Growing Up Queer and Religious: A Quantitative Study Analyzing the Relationship Between Religious Identity Conflict and Suicide in Sexual Minority Youth
Methods: A secondary data analysis was conducted using data collected by OutProud in 2000 via an internet-survey sample recruited though in-print media and websites, which cater to SMY. Of 5,281 U.S. respondents, 18-24 years old, 2,949 were included in this analysis. Three indicators of identity conflict (religious identity conflict self report, parental anti-homosexual religious beliefs, and leaving one’s religion of origin due to conflict), an internalized homophobia (IH) scale, and two suicide variables (suicidal thoughts in the last month, and suicide attempt in the last year) were measured. Analysis included logistic regressions to establish relationships between conflict measures and suicide outcomes, and to determine the extent to which IH mediates these relationships.
Results: All three indicators are associated with higher odds of suicidal thoughts. Internalized homophobia fully mediated one indicator’s (religious identity conflict self report) relationship to suicidal thoughts and partially mediated the other two (parental anti-homosexual religious beliefs, and leaving one’s religion of origin due to conflict). Leaving one’s religion due to conflict had a dual relationship with suicidal thoughts (directly increasing the odds, and indirectly via IH decreasing the odds). Further, this direct relationship was found to be stronger than the indirect relationship. Both leaving one’s religion of origin due to conflict and parental anti-homosexual religious beliefs were associated with twice the odds of a suicide attempt in the last year. IH was not associated with suicide attempt in the last year.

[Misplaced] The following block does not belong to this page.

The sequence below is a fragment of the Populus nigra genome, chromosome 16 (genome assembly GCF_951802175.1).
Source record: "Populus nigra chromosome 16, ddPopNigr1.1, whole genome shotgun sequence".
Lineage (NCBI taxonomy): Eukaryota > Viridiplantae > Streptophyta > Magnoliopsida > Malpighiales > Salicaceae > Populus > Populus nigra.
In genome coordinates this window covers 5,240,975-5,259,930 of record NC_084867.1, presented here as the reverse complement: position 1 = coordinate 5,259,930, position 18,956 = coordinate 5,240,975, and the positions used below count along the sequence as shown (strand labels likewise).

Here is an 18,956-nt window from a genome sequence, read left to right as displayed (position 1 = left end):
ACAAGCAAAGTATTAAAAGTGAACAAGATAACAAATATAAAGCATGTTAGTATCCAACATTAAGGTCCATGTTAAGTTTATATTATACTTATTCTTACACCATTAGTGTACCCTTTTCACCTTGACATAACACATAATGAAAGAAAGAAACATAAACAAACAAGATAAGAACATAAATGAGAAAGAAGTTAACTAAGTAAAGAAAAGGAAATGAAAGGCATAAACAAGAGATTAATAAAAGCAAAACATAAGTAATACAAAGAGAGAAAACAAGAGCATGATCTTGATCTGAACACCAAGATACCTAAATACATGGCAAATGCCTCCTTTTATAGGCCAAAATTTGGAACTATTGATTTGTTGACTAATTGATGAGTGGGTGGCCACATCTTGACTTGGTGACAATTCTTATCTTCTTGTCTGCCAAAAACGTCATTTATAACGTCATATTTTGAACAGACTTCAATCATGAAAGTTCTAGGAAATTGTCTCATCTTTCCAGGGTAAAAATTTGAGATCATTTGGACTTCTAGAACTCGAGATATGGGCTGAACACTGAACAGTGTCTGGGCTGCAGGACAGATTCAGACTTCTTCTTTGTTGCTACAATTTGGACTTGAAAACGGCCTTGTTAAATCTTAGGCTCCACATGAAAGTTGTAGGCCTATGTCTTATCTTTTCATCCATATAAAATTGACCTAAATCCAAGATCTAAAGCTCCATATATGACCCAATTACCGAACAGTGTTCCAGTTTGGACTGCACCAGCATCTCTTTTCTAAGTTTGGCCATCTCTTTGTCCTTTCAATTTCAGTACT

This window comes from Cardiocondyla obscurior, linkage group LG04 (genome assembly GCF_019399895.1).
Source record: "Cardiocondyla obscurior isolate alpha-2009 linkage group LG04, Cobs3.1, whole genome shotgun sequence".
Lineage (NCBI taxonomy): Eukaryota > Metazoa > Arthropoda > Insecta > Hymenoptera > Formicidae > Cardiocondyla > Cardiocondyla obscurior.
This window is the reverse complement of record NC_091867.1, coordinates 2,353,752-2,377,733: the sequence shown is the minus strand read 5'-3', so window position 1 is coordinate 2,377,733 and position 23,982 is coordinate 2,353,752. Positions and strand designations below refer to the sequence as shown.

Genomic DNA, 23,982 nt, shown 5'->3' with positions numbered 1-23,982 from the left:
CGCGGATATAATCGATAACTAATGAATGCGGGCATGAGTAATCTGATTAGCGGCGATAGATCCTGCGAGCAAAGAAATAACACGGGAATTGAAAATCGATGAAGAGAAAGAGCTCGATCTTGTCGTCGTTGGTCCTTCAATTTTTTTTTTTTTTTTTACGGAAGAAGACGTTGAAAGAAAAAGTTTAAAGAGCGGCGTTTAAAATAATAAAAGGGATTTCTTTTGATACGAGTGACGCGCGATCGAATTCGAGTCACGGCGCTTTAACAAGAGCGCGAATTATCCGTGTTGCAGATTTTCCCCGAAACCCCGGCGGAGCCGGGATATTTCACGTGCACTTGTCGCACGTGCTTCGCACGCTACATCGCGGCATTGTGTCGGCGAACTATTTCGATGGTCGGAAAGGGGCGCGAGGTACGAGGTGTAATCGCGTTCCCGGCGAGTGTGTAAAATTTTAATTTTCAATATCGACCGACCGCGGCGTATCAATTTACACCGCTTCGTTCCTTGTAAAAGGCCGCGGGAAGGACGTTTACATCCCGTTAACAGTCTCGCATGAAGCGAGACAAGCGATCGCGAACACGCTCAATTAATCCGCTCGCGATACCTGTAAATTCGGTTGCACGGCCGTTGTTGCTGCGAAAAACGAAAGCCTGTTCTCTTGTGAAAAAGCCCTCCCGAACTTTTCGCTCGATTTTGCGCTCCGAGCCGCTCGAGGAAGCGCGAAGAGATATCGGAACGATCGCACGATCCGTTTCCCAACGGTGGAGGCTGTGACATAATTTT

Implications: SMY who mature in religious contexts, which facilitate identity conflict, are at higher odds for suicidal thoughts and suicide attempt compared to other SMY. Internalized homophobia accounts for portions of this conflict, but does not explain the whole of this phenomenon. Although leaving one’s religion due to conflict may appear to suggest an adaptive response to intolerance for SMY, it is also associated with higher odds of suicide. Not only do clinicians have the extra responsibility to assess for suicide in this population, but they also need to consider the implications of a client leaving his or her religion. Because of the increased risk for suicide, these finding suggest that clinical best practices do not involve encouraging SMY to leave their intolerant religion of origin. Further research is needed to investigate this complex relationship.